The topic of fasting often comes up in online discussion groups that I'm a part of, more often in Protestant circles where the practice is more often sidelined in low churches. So let's take a look at the practice of fasting from a practical and historical view, as it seems to be a spiritual discipline which has been pushed aside in many churches today, with prayer, worship and bible reading taking more precedence in a Christian's life instead (not that those are bad things to do!).

Why fast?

There are many reasons to fast, and recent studies have shown a lot of health benefits that can be derived from fasting. But on the spiritual side of life, there are also many benefits, one of the main ones being self-control.

  • Fasting is participation in the Gospel. It is the ‘death’ of the flesh through denial, so that we can enjoy the resurrection of Christ in the spirit (Rom 8:13, Col 3:5).
  • It’s pure discipline and obedience (Jesus did say when not if – Matthew 6:16-18; Mark 2:20).
  • It’s putting to death the body – killing the flesh in order to live by the Spirit. (Gal 5:17)
  • It’s training you in self-control, discipline and willpower; growing and nurturing the fruit of the Spirit (Galatians 5:23; 2 Timothy 1:7; 1 Peter 4:7; 1 Peter 5:8).
  • For healing and deliverance of others (Mark 9:29; Matthew 17:21).
  • To prepare to hear from God via visions and revelation (Acts 10:30).
  • For preparation for Church leadership (Acts 13:2-3; Acts 14:23)
  • To not be ruled by your desires and cravings – impulse control (1 Corinthians 7:5).
  • To focus on God and not ourselves, in prayer and worship (Luke 2:36-38).
  • To be in control of your body and to make your desires subject to you, not vice versa (1 Corinthians 7:5).
  • For self-denial to overcome temptations and learn discipline (1 Peter 5:8).
  • For repentance.
  • For prayers for your enemies/persecutors and forgiveness.
    (For a more in-depth examination of early Christian thought on fasting and the reasons for doing so, see here: Fasting through patristic era.)

Some Fasting Guidelines

If you want to fast in the same way as the Early Church and keep with historical Christianity, fast every day until sunset (or 3pm) during your fasting period. Historically also, the Church has always had a weekly partial fast on Wednesdays and Fridays alongside other times (such as Lent).

Advertisement

Generally, you can drink what you like (except soup, as it’s still a food), though there are different types of fasts the Church has kept throughout the year (the Catholic and Eastern Orthodox churches still do this) which have different restrictions, like no alcohol and oils etc., but plenty of water is ideal in any case.

The first five days or so will be the hardest if you observe the strict fast for a longer period of time. Persevere past this as it does get easier! I've always been told to drink a large glass of milk if you experience headaches, I'm not sure why this helps but it does seem to!

It’s not a sin to tell people you are fasting! The warnings of Jesus in Matt 6:16 about not looking dismal and sad, is like the warnings against public prayer – it’s all down to motivation. If you do it for the praise of others, or to look “super spiritual” then you have gained an earthly reward and lost a heavenly one. If people notice and ask, tell them. It may be an opportunity to witness about your faith, as it’s fairly unusual for people to hear of these days; just don’t go around advertising it or boasting, that’s all!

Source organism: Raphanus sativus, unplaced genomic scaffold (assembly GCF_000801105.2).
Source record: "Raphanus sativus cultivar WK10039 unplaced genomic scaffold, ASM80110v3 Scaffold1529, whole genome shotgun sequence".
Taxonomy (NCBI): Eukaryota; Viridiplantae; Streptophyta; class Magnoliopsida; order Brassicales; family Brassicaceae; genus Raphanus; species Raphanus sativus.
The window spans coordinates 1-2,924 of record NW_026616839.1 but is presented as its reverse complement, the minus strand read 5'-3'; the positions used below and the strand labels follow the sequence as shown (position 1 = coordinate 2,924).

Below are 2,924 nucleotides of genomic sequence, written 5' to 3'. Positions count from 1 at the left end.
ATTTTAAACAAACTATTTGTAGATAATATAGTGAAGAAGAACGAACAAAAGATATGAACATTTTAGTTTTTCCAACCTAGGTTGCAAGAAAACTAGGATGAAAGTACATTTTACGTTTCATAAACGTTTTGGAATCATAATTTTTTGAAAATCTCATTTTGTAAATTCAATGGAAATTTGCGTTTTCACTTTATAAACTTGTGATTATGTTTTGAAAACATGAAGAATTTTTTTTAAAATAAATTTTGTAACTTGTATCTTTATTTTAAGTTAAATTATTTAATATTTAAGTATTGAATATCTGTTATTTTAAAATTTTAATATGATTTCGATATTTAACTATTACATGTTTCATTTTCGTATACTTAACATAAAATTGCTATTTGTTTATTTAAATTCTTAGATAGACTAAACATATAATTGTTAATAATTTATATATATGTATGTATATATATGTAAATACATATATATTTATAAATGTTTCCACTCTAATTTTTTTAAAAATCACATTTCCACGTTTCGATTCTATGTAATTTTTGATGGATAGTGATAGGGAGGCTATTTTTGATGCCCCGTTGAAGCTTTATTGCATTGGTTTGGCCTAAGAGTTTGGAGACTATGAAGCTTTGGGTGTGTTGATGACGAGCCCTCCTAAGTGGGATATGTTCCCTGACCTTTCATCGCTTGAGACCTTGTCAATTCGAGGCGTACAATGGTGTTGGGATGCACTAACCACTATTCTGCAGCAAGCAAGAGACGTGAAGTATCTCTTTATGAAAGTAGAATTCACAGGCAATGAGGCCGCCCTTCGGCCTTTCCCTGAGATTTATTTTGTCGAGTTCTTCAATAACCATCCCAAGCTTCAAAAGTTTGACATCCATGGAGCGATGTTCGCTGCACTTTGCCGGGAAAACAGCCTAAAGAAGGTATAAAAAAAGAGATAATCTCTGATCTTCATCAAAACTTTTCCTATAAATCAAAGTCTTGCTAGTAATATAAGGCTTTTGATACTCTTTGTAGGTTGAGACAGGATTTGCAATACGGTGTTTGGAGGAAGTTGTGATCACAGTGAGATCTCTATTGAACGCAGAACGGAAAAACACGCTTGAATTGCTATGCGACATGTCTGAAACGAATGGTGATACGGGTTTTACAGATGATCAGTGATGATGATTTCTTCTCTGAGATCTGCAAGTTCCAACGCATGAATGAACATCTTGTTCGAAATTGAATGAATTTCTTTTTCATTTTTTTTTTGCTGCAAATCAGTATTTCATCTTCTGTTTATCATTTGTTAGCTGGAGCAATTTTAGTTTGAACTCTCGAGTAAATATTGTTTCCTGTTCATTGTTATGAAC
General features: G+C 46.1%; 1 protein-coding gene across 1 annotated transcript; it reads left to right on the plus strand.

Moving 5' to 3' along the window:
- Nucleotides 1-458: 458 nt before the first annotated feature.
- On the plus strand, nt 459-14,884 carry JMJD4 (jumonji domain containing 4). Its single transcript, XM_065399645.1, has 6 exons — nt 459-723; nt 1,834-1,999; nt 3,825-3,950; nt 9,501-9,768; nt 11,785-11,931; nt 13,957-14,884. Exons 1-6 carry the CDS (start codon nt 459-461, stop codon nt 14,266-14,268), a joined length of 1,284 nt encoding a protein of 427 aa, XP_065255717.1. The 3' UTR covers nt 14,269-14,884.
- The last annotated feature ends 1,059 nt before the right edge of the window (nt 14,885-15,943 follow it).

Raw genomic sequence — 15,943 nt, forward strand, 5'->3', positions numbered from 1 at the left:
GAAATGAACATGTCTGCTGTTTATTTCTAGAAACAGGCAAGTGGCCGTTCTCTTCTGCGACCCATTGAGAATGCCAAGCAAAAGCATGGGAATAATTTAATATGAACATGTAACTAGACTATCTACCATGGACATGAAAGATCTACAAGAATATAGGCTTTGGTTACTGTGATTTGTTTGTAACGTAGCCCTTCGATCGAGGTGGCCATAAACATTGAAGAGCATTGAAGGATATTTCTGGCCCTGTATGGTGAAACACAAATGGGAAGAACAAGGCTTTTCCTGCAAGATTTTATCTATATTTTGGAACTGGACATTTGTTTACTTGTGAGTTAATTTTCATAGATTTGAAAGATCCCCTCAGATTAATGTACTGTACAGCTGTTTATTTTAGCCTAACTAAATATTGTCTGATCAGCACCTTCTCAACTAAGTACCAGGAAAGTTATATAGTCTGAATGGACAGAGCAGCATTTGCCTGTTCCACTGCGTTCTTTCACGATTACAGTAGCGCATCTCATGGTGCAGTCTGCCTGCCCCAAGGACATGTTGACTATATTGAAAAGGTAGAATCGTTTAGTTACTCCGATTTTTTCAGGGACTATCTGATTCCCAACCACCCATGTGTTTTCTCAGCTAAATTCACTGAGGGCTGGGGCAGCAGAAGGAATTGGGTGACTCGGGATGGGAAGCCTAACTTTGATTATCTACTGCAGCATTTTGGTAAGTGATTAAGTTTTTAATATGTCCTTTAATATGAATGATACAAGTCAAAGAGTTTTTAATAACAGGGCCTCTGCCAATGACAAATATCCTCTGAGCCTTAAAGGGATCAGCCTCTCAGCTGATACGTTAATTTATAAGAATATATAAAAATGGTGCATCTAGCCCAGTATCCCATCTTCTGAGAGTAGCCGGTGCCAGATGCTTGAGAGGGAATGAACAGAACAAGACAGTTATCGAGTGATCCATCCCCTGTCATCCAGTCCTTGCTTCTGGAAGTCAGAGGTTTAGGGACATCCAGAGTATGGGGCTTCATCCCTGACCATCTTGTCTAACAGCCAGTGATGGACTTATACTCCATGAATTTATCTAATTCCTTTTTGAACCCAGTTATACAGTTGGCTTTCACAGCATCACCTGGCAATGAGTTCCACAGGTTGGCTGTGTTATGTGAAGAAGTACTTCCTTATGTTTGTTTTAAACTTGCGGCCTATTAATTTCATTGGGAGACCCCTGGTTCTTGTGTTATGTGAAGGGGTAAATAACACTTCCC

Remember what Jesus says in Matthew 6:16-18 – go about your days as normal!

Advertisement

As with the historical tradition: don’t fast on Sundays – this is because it is a day of celebration in remembrance of the resurrection; a “mini-feast day” as it’s known! Also, this is why and how during Lent the forty days “fits” from Ash Wednesday to Easter Saturday, by not counting the Sundays of Lent, otherwise it would be 46 days.

Types of Fasts

There’s a whole variety of different fasts which the Church has observed over the years (see this calendar as an example of Greek Orthodox fasting)!

But here’s a breakdown of some typical fasts which anyone in good health should be able to keep which I’ve taken from the various teachings found in the Church Fathers letters on fasting and Lent:

  • Weekly: A fast observed every Wednesday and Friday until sundown in the Traditional practice (see below) or a bread and water only diet. Wednesdays and Fridays were chosen for two reasons:
  1. Initially, to be on opposite days to the Pharisees (as this practise began during the start of the Church and is recorded as such in the Didache 8:1 and the Apostolic Constitutions, VII:XXIII); and,

  2. Advertisement

    because Wednesday was when Jesus was betrayed, and Friday because of the crucifixion and Passion.

  • Traditional: basically a vegan-like diet; no meat, fish, dairy or oils/dressings. No alcohol either, just water. This is the same type which was done weekly on Wed and Fri too, and was based on Dan 10:3 –
    “I had eaten no rich food, no meat or wine had entered my mouth, and I had not anointed myself at all, for the full three weeks.”

  • “Loose”: No food until sundown/next day, drink anything during fast hours (except soup still). This has typically been the teaching of how to fast in many Protestant/Pentecostal/Evangelical/Non-Denom churches that I’ve been in.

  • Strict: No food or drink except water all day (except maybe milk for headaches), or until the fast ends. This type was historically observed only on Saturdays, although it varies amongst Christian traditions (as do all these ‘types’).